On the domestic front, some commentators have suggested that the global recession has derailed China’s rise and set the scene for economic and political meltdown inside the country.13 Futurology has great scope when it comes to China, from predictions of impending collapse to inevitable democratization. Suffice it to say, Beijing has so far overseen three decades of staggering growth without losing political control. The recent economic crisis has failed to undermine the seemingly magical blend of economic liberalization and political oppression.
Without question, rising unemployment, factory closures, and a slowdown in exports presage more difficult times. This is a clear problem for a country that has, at times, depended on international trade for up to 80 percent of its GDP.14 But important details in the current downturn have kept the leadership optimistic about the continuity of its system.
The slowdown in the G8, for example, has not been mirrored by the fastest-growing developing economies. The two largest, China and India, expect high, single-digit growth in the next two years, albeit less than in 2000-2007.15 Countries like Brazil, China, and India have also benefited from large foreign-exchange reserves that can be used to cushion domestic shortfalls with accelerated public spending. If the global recession concludes in 2011-2012, we can reasonably expect Chinese, Brazilian, Russian, and Indian economic growth to accelerate.16 China’s semiplanned economy can comfortably maintain growth of 7 percent or more, propelled by state-led investment in infrastructure, while it waits for global consumer markets to recuperate. Which, of course, they will.
Speaking politically, although the downturn has caused serious concern within the politburo, it doesn’t come anywhere near the convulsions of 1989, when students and workers led a nationwide protest from Tiananmen Square over racing inflation, economic hardships, and political oppression. While this is a testing time for the ruling party, the odds are clearly in Beijing’s favor. Many Chinese people today feel a sense of gratitude for the economic reforms that have lifted millions out of poverty and brought the thrills and comforts of modernity to Chinese towns and cities. The protests are small compared with what Beijing has seen before—and more importantly, they remain uncoordinated, a crucial detail in a place as expansive and difficult to organize politically as China. 17 New China also has a larger role—socially, politically, and economically—for the new middle classes. This distinguishes China from the country it was twenty years ago. Today’s middle class is meritocratic, individualistic, committed to education and thrift—yet lured by the consumer culture.18 The downturn is unlikely to change its outlook radically. Middle-class Chinese are accustomed to their new position in society and are more likely to worry about keeping their children in private school by spending less in the supermarket, than they are about running into the square and building Statue of Liberty models to the sound of Bruce Springsteen. The global recession could actually become a source of confidence for the ruling party in the longer run. As the government staves off significant, coordinated protest, it will mark a milestone for the party’s ability to suffer turbulence and manage a robust, durable system, as new China passes its thirtieth birthday.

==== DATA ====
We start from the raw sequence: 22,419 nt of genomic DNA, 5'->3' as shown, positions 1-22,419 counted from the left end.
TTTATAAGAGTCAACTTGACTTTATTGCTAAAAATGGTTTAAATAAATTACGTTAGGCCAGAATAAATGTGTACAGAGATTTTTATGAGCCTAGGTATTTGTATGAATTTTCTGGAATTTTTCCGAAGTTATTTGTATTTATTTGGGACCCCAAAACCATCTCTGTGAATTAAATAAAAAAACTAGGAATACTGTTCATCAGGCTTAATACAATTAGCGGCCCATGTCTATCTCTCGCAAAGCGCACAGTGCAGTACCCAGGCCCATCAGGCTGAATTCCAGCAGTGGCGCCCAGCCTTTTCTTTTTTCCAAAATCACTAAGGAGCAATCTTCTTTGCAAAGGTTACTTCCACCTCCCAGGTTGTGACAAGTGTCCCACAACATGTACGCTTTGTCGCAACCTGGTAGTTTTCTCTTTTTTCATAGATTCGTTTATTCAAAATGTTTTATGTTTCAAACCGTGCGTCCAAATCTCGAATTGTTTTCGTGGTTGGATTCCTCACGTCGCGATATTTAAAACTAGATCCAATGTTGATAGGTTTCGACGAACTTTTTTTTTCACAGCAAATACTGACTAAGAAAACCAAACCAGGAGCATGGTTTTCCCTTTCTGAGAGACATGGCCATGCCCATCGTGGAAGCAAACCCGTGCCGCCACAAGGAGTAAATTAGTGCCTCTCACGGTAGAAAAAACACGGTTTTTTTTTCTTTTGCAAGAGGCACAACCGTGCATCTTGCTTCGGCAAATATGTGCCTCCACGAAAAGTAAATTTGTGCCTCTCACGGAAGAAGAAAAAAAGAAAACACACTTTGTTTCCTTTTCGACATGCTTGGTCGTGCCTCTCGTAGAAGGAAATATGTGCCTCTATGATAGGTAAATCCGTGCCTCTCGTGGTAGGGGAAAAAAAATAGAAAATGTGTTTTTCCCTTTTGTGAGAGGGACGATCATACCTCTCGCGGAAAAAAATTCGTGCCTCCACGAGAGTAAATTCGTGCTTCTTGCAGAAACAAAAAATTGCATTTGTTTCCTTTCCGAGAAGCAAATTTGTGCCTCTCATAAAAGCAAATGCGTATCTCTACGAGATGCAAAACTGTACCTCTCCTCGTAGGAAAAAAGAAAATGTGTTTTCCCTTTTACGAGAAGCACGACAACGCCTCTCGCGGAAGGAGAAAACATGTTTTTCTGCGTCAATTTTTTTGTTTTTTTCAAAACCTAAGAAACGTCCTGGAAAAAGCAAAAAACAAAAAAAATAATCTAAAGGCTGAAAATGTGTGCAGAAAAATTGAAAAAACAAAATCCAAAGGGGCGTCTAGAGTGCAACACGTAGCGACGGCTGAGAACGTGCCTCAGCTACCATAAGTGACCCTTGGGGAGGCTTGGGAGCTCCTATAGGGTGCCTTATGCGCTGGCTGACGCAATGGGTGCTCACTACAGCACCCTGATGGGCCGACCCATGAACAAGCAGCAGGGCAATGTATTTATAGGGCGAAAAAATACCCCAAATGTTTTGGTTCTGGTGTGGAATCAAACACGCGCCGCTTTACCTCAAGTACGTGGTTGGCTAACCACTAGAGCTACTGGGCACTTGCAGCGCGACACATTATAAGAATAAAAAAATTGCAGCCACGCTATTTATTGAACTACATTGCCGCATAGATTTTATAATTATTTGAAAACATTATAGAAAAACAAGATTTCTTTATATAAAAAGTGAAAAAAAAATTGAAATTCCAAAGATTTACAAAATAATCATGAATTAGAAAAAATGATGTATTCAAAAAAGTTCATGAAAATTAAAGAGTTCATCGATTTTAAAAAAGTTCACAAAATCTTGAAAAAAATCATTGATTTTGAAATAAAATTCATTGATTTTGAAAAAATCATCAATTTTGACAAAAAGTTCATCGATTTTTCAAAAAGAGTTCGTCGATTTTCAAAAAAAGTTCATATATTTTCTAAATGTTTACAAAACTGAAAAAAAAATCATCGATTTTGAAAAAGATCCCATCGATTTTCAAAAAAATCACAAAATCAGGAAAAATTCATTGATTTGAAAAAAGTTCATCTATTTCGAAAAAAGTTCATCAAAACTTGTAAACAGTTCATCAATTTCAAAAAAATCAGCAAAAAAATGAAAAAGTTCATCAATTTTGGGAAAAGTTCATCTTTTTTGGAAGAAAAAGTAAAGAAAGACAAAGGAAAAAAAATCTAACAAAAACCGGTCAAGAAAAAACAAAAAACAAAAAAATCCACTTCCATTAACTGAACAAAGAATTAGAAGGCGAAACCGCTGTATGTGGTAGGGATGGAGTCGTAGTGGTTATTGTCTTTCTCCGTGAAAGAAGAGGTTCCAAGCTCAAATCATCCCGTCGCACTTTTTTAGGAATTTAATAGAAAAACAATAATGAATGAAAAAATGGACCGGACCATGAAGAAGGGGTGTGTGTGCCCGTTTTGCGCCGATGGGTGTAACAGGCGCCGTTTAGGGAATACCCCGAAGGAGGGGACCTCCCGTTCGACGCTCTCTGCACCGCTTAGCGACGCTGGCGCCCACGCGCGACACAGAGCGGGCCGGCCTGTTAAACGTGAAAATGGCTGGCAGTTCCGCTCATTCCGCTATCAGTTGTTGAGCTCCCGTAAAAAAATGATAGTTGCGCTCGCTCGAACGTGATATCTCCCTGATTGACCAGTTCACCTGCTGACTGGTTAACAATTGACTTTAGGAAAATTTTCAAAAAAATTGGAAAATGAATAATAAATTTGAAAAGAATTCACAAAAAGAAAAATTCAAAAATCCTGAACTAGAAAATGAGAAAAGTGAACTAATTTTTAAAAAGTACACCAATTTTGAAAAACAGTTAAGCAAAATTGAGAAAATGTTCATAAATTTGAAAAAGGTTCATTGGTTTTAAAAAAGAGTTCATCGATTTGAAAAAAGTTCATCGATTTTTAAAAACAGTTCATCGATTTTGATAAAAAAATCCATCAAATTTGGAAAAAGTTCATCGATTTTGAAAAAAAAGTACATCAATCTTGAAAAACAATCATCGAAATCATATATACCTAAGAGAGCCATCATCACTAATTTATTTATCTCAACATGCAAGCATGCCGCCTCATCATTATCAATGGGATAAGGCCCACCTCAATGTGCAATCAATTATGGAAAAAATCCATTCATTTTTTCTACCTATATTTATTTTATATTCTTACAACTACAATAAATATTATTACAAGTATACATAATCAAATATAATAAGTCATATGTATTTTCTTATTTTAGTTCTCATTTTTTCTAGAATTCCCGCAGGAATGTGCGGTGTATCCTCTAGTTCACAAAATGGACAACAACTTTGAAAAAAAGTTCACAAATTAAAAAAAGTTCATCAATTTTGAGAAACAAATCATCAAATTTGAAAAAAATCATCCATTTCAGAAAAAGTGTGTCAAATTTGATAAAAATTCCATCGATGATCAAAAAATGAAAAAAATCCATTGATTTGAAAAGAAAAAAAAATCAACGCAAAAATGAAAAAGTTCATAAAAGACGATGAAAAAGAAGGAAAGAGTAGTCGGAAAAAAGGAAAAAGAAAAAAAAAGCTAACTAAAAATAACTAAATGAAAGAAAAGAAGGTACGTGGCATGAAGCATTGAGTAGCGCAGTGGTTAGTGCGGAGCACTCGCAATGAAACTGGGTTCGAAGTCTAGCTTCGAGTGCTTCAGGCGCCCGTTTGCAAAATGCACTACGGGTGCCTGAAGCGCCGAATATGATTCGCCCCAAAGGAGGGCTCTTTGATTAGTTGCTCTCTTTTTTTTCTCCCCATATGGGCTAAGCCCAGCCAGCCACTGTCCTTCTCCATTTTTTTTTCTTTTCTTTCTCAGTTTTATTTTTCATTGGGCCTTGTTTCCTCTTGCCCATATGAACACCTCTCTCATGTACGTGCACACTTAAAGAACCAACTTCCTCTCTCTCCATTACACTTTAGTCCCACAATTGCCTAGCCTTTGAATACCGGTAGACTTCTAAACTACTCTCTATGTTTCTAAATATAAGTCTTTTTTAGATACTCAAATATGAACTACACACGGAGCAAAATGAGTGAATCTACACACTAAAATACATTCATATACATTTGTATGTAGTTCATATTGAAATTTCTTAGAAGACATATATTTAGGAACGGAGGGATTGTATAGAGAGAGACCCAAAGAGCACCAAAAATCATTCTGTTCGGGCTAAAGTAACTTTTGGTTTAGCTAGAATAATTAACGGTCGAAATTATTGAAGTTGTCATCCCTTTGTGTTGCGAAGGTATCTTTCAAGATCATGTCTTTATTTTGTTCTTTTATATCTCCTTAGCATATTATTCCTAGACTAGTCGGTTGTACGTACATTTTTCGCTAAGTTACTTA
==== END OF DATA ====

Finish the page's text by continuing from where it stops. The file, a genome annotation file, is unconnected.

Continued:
In the process, a global economic architecture for tomorrow is being quietly constructed today, and when the current economic turbulence has passed, global capitalism will no longer proceed from the old Western formulae. David Rothkopf, a Commerce Department official in the Clinton administration, has mused that “the balance of power shifts quietly during times of crisis.”19 The economic preeminence of the West is being increasingly moderated by the new norms and networks of the rest; the “invisible hand” of free markets around the globe is being balanced by the notably more visible hand of central governance.20 In the following chapters, we look at China’s pivotal role in this emerging future.



In January 2009, as legislators in Washington and London wrangled over where to find the cash to pay for expensive stimulus plans, the Chinese government unveiled an ambitious budget of 45 billion yuan (then approximately US$6.8 billion) for a new project called waixuan gongzuo, literally “overseas propaganda.” 1 The South China Morning Post called it Beijing’s new “global media drive,” with plans to create a network of overseas bureaus that would present the modern face of China to every country in the world. Proposals included English editions of Chinese newspapers to suit a more international readership and a twenty-four-hour Asian television network to rival the successful Al Jazeera channel.2
Behind the eye-catching budget was an equally big idea. As official media sources suggested, events now presented an opportunity to tell the world about the “China model”—the perfect antidote to the unbridled capitalism that had underpinned the recent crisis.3 As the government newspaper Xinhua reported, the excesses and failures of free-market fundamentalism had emphasized the superiority of the Chinese way of doing things under President Hu Jintao’s “scientific theory of development.” This was the official name given to the ruling party’s policy of promoting welfare for the masses under the strict guidance of the central government.4 In other words, state capitalism.